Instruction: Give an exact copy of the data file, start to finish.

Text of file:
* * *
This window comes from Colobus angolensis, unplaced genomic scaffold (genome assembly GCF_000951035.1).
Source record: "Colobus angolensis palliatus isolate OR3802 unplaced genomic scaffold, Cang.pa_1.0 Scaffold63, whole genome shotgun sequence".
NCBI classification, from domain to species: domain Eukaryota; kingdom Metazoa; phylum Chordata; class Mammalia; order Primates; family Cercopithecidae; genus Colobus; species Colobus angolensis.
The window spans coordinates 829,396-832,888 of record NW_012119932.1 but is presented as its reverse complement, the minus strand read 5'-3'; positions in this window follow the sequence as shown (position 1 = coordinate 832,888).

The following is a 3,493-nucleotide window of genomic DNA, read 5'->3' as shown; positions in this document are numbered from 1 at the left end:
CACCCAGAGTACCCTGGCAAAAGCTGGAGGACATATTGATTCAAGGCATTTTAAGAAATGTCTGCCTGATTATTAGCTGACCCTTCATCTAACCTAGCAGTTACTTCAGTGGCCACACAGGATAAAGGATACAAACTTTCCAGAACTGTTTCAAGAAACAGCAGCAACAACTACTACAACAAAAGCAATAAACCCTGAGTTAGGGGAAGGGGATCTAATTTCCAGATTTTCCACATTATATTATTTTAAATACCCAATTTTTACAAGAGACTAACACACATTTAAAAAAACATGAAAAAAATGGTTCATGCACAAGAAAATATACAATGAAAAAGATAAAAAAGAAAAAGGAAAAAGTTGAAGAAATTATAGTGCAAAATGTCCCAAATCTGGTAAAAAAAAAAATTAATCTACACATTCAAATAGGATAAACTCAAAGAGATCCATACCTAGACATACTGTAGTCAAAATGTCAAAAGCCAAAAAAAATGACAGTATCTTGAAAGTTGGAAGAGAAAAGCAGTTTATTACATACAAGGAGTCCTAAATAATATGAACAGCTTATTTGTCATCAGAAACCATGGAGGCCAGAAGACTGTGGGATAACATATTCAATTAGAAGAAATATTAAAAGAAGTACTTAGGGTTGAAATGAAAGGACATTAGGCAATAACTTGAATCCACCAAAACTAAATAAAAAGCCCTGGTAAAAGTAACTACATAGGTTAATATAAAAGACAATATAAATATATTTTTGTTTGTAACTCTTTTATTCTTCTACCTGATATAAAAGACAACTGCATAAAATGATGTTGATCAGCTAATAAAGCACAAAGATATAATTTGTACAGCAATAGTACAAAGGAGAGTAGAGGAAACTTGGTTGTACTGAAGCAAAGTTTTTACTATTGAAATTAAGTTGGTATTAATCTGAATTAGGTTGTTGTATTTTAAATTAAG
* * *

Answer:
This window comes from Colobus angolensis, unplaced genomic scaffold (genome assembly GCF_000951035.1).
Source record: "Colobus angolensis palliatus isolate OR3802 unplaced genomic scaffold, Cang.pa_1.0 Scaffold63, whole genome shotgun sequence".
NCBI classification, from domain to species: domain Eukaryota; kingdom Metazoa; phylum Chordata; class Mammalia; order Primates; family Cercopithecidae; genus Colobus; species Colobus angolensis.
The window spans coordinates 829,396-832,888 of record NW_012119932.1 but is presented as its reverse complement, the minus strand read 5'-3'; positions in this window follow the sequence as shown (position 1 = coordinate 832,888).

The following is a 3,493-nucleotide window of genomic DNA, read 5'->3' as shown; positions in this document are numbered from 1 at the left end:
CACCCAGAGTACCCTGGCAAAAGCTGGAGGACATATTGATTCAAGGCATTTTAAGAAATGTCTGCCTGATTATTAGCTGACCCTTCATCTAACCTAGCAGTTACTTCAGTGGCCACACAGGATAAAGGATACAAACTTTCCAGAACTGTTTCAAGAAACAGCAGCAACAACTACTACAACAAAAGCAATAAACCCTGAGTTAGGGGAAGGGGATCTAATTTCCAGATTTTCCACATTATATTATTTTAAATACCCAATTTTTACAAGAGACTAACACACATTTAAAAAAACATGAAAAAAATGGTTCATGCACAAGAAAATATACAATGAAAAAGATAAAAAAGAAAAAGGAAAAAGTTGAAGAAATTATAGTGCAAAATGTCCCAAATCTGGTAAAAAAAAAAATTAATCTACACATTCAAATAGGATAAACTCAAAGAGATCCATACCTAGACATACTGTAGTCAAAATGTCAAAAGCCAAAAAAAATGACAGTATCTTGAAAGTTGGAAGAGAAAAGCAGTTTATTACATACAAGGAGTCCTAAATAATATGAACAGCTTATTTGTCATCAGAAACCATGGAGGCCAGAAGACTGTGGGATAACATATTCAATTAGAAGAAATATTAAAAGAAGTACTTAGGGTTGAAATGAAAGGACATTAGGCAATAACTTGAATCCACCAAAACTAAATAAAAAGCCCTGGTAAAAGTAACTACATAGGTTAATATAAAAGACAATATAAATATATTTTTGTTTGTAACTCTTTTATTCTTCTACCTGATATAAAAGACAACTGCATAAAATGATGTTGATCAGCTAATAAAGCACAAAGATATAATTTGTACAGCAATAGTACAAAGGAGAGTAGAGGAAACTTGGTTGTACTGAAGCAAAGTTTTTACTATTGAAATTAAGTTGGTATTAATCTGAATTAGGTTGTTGTATTTTAAATTAAG